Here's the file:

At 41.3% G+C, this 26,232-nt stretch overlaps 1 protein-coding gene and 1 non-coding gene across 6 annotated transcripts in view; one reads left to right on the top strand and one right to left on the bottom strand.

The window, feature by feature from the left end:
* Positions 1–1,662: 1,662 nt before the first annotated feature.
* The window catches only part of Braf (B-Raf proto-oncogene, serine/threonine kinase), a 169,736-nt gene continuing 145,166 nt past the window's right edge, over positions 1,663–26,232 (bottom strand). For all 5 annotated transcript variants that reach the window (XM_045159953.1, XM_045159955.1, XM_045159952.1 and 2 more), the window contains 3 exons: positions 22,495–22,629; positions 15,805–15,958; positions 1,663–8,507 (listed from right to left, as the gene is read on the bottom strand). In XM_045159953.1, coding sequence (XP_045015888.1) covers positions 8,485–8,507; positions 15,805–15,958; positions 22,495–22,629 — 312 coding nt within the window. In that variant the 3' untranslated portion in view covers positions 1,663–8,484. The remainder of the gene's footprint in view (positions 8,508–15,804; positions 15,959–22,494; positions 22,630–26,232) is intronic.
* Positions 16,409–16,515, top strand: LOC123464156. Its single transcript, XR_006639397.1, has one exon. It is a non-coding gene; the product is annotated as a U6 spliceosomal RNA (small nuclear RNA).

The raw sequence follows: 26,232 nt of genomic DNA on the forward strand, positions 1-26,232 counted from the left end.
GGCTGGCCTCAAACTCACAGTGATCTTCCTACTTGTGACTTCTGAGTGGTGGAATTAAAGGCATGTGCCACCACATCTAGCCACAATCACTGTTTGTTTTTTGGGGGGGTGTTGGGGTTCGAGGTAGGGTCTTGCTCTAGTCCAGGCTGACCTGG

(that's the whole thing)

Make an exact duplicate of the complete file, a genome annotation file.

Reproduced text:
At 41.3% G+C, this 26,232-nt stretch overlaps 1 protein-coding gene and 1 non-coding gene across 6 annotated transcripts in view; one reads left to right on the top strand and one right to left on the bottom strand.

The window, feature by feature from the left end:
* Positions 1–1,662: 1,662 nt before the first annotated feature.
* The window catches only part of Braf (B-Raf proto-oncogene, serine/threonine kinase), a 169,736-nt gene continuing 145,166 nt past the window's right edge, over positions 1,663–26,232 (bottom strand). For all 5 annotated transcript variants that reach the window (XM_045159953.1, XM_045159955.1, XM_045159952.1 and 2 more), the window contains 3 exons: positions 22,495–22,629; positions 15,805–15,958; positions 1,663–8,507 (listed from right to left, as the gene is read on the bottom strand). In XM_045159953.1, coding sequence (XP_045015888.1) covers positions 8,485–8,507; positions 15,805–15,958; positions 22,495–22,629 — 312 coding nt within the window. In that variant the 3' untranslated portion in view covers positions 1,663–8,484. The remainder of the gene's footprint in view (positions 8,508–15,804; positions 15,959–22,494; positions 22,630–26,232) is intronic.
* Positions 16,409–16,515, top strand: LOC123464156. Its single transcript, XR_006639397.1, has one exon. It is a non-coding gene; the product is annotated as a U6 spliceosomal RNA (small nuclear RNA).

The raw sequence follows: 26,232 nt of genomic DNA on the forward strand, positions 1-26,232 counted from the left end.
GGCTGGCCTCAAACTCACAGTGATCTTCCTACTTGTGACTTCTGAGTGGTGGAATTAAAGGCATGTGCCACCACATCTAGCCACAATCACTGTTTGTTTTTTGGGGGGGTGTTGGGGTTCGAGGTAGGGTCTTGCTCTAGTCCAGGCTGACCTGG